When recording vocals in your home studio, be sure to try a number
of mics if you have the resources. Before the session, ask the singer
what their favorite microphone is and get it if you can.
VOCAL MICS: Secret Recording Microphone Techniques Revealed. Every voice has its own character, its own tone, its own body-- and so does every microphone. In an ideal world,we'd all have a deep mic cabinet to dig through to find the perfect mic for the voice we're recording. In reality, many of us only have one or two microphones to choose from...The first thing to consider on your quest for the perfect vocal recording is the microphone. So what should we look for?
After you've decided your budget, its best to consider two things: first, versatility and neutrality. Many large diaphragm condenser microphones are designed to work well in multiple applications. If you choose a large Diaphragm mic, chances are you can use it on more than Just voice, but guitars, pianos, strings, drum overheads, and more. Additionally, such a mic should work well with a wide range of voices. Choosing a neutral mic is important as well. Many high-end microphones will add an authentic character to your vocal recording. However, a budget mic with a neutral sound will give you more flexibility in the mix. Besides,with a neutral mic, you can always sculpt your own character to the vocals with Eq and compression.
While no budget mic could replace a Neumann, you can still achieve stunning results with a good performance and a touch of creativity. Human speech and song produces natural "plosives", or the"puh" sounds that come from speaking the letter P. The best way of keeping plosives out of your recordings is stopping them before they get to the microphone: with a pop filter. Not only does a pop filter protect your microphone from harsh volume levels, but it keeps your recordings pop free. Aside from using a pop filter, there are two uncommon ways of reducing plosive pops in your recordings. First, you can place a pencil between your mic and the vocalist, right in the sweet spot. This will split the windy "puh"sound and catch the rest of the voice. It may not be perfect, but can be a work-around if you find yourself without a pop filter.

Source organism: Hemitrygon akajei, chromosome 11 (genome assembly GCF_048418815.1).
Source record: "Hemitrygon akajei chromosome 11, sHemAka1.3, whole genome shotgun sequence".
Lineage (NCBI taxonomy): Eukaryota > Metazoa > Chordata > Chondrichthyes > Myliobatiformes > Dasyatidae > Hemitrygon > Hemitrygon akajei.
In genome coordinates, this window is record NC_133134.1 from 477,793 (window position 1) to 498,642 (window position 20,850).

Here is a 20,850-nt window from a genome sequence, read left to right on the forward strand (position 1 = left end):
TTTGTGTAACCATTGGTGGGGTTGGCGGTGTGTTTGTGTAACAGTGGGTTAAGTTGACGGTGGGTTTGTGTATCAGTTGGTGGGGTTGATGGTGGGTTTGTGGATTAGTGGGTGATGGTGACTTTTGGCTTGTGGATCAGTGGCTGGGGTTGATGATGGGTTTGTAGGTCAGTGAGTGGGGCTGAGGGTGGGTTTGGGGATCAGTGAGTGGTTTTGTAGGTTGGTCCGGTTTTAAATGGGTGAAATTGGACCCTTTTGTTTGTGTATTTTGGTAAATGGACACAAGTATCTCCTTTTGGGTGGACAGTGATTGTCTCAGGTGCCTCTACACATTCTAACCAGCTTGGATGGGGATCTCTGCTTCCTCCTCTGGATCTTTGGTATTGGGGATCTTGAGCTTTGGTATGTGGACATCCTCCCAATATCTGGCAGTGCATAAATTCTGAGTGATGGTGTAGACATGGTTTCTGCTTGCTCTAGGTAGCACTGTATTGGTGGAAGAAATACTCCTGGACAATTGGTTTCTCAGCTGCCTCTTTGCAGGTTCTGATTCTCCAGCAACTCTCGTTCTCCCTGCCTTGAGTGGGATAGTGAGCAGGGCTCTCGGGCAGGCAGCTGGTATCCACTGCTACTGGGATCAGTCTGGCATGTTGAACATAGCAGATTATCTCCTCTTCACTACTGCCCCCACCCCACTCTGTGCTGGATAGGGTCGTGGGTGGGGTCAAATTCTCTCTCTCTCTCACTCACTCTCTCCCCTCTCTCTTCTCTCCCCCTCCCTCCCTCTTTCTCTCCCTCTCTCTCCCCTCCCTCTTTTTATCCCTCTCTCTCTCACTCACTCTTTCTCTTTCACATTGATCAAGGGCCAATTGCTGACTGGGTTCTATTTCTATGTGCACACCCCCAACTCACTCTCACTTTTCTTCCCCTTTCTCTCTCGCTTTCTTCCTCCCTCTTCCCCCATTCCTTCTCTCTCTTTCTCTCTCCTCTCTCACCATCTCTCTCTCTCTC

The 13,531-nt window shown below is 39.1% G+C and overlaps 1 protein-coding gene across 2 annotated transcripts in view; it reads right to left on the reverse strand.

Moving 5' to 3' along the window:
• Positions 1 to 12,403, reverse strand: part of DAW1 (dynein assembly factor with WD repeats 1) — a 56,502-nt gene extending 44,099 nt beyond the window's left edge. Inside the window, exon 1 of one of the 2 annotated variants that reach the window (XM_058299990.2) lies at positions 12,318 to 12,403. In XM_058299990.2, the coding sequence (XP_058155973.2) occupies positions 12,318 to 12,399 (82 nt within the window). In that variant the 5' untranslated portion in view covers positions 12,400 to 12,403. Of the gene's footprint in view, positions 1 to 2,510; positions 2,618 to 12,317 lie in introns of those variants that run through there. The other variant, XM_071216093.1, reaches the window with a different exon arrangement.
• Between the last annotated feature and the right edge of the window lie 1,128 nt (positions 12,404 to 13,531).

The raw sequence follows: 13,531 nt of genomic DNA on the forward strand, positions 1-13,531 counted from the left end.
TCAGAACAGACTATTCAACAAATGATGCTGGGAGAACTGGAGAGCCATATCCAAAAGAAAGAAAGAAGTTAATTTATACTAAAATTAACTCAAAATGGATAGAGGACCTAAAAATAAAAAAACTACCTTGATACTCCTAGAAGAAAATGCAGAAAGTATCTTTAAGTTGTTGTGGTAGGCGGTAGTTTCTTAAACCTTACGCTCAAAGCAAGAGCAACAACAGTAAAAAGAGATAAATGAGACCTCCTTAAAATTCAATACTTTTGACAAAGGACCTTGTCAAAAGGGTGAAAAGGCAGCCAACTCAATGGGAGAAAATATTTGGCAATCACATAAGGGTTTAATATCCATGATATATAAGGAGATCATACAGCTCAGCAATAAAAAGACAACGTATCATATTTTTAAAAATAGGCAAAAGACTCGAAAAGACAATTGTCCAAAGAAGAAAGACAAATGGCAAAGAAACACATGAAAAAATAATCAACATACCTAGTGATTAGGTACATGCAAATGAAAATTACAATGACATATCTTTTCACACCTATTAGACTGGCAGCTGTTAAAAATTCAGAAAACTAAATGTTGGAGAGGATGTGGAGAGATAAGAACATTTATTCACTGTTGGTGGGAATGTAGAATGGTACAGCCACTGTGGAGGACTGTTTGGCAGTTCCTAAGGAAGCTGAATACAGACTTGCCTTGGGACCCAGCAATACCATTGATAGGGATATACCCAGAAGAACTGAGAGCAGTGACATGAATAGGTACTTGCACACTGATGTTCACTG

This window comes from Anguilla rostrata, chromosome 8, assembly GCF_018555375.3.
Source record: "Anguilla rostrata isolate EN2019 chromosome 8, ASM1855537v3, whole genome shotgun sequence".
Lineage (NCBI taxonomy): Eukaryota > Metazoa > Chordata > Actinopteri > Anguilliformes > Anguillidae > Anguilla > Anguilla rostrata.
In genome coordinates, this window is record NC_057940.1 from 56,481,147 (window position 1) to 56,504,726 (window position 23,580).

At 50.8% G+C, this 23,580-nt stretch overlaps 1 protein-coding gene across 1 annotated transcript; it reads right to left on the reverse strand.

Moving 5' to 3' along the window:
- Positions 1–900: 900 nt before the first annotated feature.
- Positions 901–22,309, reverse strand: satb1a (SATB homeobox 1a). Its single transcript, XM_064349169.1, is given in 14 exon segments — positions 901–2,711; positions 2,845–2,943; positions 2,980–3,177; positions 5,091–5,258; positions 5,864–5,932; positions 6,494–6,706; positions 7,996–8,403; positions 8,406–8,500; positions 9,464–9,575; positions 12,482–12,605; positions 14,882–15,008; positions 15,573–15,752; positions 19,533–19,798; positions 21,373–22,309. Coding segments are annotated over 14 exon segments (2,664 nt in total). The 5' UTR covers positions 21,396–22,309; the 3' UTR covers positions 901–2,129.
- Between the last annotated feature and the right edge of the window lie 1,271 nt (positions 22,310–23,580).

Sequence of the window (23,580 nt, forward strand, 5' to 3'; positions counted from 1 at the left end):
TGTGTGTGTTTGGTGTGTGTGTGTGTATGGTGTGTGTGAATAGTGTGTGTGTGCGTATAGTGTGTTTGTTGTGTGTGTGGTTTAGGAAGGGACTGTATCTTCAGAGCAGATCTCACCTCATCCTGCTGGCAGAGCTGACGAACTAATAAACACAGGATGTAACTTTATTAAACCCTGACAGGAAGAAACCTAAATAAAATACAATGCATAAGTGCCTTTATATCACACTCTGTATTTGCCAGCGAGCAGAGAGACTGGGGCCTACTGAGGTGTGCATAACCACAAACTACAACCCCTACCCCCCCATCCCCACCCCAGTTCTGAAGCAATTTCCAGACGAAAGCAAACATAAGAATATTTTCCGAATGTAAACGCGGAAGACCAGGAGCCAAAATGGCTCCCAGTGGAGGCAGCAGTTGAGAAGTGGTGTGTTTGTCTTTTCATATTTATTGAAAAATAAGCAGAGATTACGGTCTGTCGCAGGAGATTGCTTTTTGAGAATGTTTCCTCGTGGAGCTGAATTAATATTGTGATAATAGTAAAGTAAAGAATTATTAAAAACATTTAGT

Second, you can aim the pickup of your vocal mic sharply downward, on an angle, toward the vocalist's mouth. Any plosives will blow right under the mic pickup, while the rest of the voice will be captured in the microphone's sweet spot. This trick also works on limiting a nasal sound in a voice. Singer have a cold? Try this! The human voice is wildly dynamic. A whisper can turn into a scream, and a soft vocal passage can grow in intensity to a loud reprise. How can we expect a microphone, or even your recorder, to compensate these changes in volume? We can't. We can, however, use a compressor to get a leash on your vocal recordings. Using a compressor, you can squeeze how loud you allow Your vocal to get. Using four different tools, threshold, ratio, attack, and release, you can attenuate your signal into shape. With softer vocals, set the ratio between 4:1And 6:, then pull back on the threshold until you're hearing a difference. Then boost the volume of the signal to the level you desire. With hotter vocals, try a ratio of between 8:1 and 10:1. The turnout: when your vocalist is quiet, the volume remains the same. When your vocalist is loud, the volume remains the same.
Thank fully, the listener will perceive the softness and loudness, but will not struggle to hear the soft parts and cover their ears at the loud spots. Put a delay before your reverb and set it to a 100% short delay with no feedback. Send a vocal line to the delay and then on to the reverb. In the mix, you'll first hear the dry vocal. The delay line then creates a gap before the reverb begins. This makes the room seem bigger, without needing a long (muddy) reverb time. Adjust the delay time to fit your music. On choppy vocals it's cool.
Here's a neat trick to get automatic double tracking. Set a delay line to a short delay, between 5 and 30 milliseconds and hard pan the dry and delayed part for maximum effect. Or, use a pitch shifter set between 2-4 cents and again dry sound goes hard left while the pitch shifted part goes hard right.
A soft knee is a feature that affects the 'slope' of the ratio as it goes over the threshold. The soft knee is a little gentler on audio material as the compression kicks in gradually rather than abruptly as the signal crosses the threshold. It's very subtle and you might not hear any difference at many settings. Leave it on for vocals. Here's something else for the checklist for those of you setting up for a vocal session. Be sure that you have patched a reverb into the monitoring chain. You do not have the signal of the reverb going to the recording input, but only to the monitors and headphones so the vocalist hears their performance with reverb. Most vocalists will give a better performance if they hear some depth on their voices.
Take great care to make your vocalist comfortable. It's their performance that is going to make the song and you want them to feel relaxed and confident. Don't make them practice too long before recording.
Vocalists typically deliver their best in the 1st hour of the session,